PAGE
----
Old-world screw-worm fly

​Chrysomya bezziana

What to look for

Check any animals, birds or humans for wounds and for signs of maggots deep within the wound. Wounds that can become infested include husbandry wounds (for example ear-tagging, castration and dehorning) and relatively minor skin wounds (such as tick bites). Maggots can also be found in moist body areas, including the umbilicus, eyes, vulva and mouth.
screw worm wound example 1
Screw worm fly maggots in a wound example 1

screw worm wound example 2
Screw worm fly maggots in a wound example 2

screw worm laying eggs 
A screw worm fly laying its eggs in an open wound

What you can do

  • Do not move live animals or un​tanned hides or skins out of the Torres Strait Protected Zone to the Torres Strait Permanent Biosecurity Monitoring Zone, or from either zone to mainland Australia without a permit and an inspection by a Department of Agriculture and Water Resources biosecurity officer.
  • Report any signs of wounds with maggots in animals, birds or humans to the Emergency Animal Disease Watch Hotline on 1800 675 888.
screw worm warning icon
Live animals and untreated hides or skins need a permit to move south between zones and to mainland Australia.


Screw worm fly is an insect parasite of warm-blooded animals (including people and birds). Flies can lay eggs in many types of wounds and moist areas on animals or people. Wounds can include small scratches, branding marks or castration wounds , and one injury can be struck many times. Once the eggs hatch the maggots feed on the flesh of their host. Unlike other flies whose maggots can be found in dead animals, screw worm fly maggots only feed on tissue in live animals. The flies can multiply quickly – maggots can hatch from eggs within 24 hours in warm, tropical climates like that of northern Australia. The maggots can cause debilitating tissue damage, leading to significant production losses and possibly even death.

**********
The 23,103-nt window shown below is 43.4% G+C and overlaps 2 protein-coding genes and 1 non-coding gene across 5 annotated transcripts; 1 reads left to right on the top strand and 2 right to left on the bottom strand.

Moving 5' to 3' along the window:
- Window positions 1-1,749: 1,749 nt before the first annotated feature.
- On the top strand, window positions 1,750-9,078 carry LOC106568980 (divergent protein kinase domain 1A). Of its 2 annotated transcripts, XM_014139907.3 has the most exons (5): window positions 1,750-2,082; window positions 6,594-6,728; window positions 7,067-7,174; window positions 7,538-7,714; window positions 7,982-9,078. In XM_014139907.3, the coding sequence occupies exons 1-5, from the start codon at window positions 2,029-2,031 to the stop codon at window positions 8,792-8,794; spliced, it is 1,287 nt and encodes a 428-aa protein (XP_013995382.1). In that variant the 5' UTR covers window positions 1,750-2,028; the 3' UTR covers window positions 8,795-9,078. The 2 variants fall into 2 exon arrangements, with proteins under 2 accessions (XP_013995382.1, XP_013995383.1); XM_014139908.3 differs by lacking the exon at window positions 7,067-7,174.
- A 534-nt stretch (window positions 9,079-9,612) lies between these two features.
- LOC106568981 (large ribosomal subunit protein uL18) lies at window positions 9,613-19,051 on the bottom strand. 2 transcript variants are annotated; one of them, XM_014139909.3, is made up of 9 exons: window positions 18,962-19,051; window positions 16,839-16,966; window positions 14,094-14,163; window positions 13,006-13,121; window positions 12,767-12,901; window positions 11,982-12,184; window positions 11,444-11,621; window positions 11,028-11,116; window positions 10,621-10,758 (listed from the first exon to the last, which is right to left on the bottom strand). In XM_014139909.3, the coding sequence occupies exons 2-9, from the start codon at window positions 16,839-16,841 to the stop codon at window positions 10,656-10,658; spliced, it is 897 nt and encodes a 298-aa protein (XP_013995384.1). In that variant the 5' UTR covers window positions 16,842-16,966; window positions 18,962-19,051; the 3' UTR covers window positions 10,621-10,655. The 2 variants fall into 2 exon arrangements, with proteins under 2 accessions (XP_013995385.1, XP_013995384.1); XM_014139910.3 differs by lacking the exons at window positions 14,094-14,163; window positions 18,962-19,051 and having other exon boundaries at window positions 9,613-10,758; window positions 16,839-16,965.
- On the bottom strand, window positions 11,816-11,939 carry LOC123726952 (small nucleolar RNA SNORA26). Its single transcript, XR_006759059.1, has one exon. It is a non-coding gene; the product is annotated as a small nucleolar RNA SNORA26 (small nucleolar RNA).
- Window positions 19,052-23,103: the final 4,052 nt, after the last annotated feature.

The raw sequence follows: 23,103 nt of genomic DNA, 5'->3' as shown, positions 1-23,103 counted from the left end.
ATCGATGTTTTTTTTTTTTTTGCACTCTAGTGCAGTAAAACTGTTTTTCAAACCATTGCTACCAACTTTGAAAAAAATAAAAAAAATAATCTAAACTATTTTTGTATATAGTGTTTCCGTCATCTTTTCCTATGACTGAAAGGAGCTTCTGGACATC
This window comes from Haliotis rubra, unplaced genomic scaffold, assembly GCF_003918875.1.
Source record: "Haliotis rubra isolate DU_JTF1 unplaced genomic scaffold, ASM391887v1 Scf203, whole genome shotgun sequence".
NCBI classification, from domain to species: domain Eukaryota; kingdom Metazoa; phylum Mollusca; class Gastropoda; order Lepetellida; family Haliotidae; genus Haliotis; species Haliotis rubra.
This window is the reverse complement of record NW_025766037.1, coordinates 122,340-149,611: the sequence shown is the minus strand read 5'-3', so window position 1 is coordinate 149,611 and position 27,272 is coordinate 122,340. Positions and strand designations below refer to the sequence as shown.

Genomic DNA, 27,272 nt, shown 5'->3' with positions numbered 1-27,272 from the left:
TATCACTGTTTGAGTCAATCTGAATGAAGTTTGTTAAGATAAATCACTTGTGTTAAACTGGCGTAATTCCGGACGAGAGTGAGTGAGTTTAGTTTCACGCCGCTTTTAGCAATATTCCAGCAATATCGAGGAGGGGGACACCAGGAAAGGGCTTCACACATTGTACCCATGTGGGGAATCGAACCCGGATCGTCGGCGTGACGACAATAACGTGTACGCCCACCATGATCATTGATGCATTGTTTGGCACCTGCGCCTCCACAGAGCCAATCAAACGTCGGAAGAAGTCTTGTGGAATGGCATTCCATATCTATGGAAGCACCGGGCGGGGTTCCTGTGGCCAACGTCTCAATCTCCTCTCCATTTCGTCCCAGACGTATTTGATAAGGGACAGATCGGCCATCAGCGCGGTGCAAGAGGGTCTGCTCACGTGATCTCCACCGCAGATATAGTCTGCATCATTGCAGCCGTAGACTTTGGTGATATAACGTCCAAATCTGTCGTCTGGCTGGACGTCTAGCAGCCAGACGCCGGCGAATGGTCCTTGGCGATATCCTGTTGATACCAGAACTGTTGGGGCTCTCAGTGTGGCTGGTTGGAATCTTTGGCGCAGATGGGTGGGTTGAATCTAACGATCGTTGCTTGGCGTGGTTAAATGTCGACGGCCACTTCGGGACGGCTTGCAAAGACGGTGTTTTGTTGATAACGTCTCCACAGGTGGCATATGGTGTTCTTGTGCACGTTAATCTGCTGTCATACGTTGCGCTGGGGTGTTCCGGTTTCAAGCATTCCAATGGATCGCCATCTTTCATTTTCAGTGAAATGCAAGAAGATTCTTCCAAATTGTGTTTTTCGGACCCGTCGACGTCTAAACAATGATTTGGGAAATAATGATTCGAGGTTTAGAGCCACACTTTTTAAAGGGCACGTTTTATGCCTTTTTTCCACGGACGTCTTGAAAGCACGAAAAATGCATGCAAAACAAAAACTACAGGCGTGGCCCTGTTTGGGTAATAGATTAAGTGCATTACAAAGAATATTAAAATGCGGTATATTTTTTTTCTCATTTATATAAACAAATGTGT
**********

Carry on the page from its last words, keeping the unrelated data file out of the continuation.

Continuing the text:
Old World screw worm fly looks just like an Australian blowfly with a shiny blue-green body and a yellow face. Maggots may be hard to see, as they often burrow deep in the wound. A fly-struck wound will often weep and emit a pungent, rotten smell.


Old World screw worm fly is found in parts of Africa, the Middle East, Asia and the Pacific, including the areas of Papua New Guinea that border Torres Strait . A similar fly has been eradicated in the United States at great cost, but it is still found in many countries south of Mexico. Both flies would have the same impact if they became established in Australia. However, the Old World screw worm fly is considered a greater risk due to its close proximity to Australia.


Animals infested with screw worm fly may eventually die from loss of tissue, fluid and infection. If the screw worm fly were to establish in Australia it would have disastrous effects on our livestock industry (particularly cattle and sheep), but could also threaten our native wildlife and human health. It could cost our livestock industries millions of dollars a year in lost production and control measures.

Keep a Top Watch!

Report incidents of animals being transported illegally to Australia from neighbouring countries. Check wounds on all live animals for maggots – even small wounds. If you find maggots, collect some and place them into just-boiled water, then preserve them in three parts methylated spirits to one part water. Note the location, take photos if you can , and send to NAQS immediately .

The department distributes screw worm fly collection kits to pastoralists, health clinics, ranger groups and vets throughout northern Australia so that maggots from struck animals can be submitted for identification. For a free kit or for further advice contact NAQS .

Secure maggots found in live animals and send to NAQS for identification.

Last reviewed: 4 November 2019
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